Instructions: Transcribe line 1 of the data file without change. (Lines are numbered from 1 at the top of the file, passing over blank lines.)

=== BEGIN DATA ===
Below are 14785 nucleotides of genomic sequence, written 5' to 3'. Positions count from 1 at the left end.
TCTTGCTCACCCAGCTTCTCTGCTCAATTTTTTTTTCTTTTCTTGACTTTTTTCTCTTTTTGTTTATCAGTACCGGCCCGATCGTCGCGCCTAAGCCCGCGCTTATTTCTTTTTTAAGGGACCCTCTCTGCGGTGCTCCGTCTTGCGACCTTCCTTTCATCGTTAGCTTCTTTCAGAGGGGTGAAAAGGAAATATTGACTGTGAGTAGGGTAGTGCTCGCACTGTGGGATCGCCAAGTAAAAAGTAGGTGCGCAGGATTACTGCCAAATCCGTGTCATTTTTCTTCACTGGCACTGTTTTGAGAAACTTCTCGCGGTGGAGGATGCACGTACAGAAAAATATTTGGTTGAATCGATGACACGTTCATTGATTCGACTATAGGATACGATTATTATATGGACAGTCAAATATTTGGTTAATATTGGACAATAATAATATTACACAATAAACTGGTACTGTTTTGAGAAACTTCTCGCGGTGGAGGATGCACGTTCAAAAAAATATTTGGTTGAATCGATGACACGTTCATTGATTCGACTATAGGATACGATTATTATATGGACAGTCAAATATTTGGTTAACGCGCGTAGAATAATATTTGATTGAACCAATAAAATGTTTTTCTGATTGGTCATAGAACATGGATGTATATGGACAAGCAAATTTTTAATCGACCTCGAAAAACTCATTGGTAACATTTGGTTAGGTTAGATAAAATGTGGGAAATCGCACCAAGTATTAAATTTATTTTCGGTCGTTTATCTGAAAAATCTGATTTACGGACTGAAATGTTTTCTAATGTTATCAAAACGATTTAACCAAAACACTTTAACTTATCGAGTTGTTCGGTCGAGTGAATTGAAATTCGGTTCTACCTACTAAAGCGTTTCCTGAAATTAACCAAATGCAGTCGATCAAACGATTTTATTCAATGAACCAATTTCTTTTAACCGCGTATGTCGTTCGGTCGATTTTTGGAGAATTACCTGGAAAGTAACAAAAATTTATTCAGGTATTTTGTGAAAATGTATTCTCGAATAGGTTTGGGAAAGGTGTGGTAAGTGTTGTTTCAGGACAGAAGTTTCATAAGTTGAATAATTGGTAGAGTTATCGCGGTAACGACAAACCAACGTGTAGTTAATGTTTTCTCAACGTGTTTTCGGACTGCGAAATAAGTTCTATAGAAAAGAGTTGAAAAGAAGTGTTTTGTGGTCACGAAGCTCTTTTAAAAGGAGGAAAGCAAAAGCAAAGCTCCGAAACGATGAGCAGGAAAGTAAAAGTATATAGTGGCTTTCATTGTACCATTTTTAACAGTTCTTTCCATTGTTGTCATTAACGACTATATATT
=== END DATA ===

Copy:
Below are 14785 nucleotides of genomic sequence, written 5' to 3'. Positions count from 1 at the left end.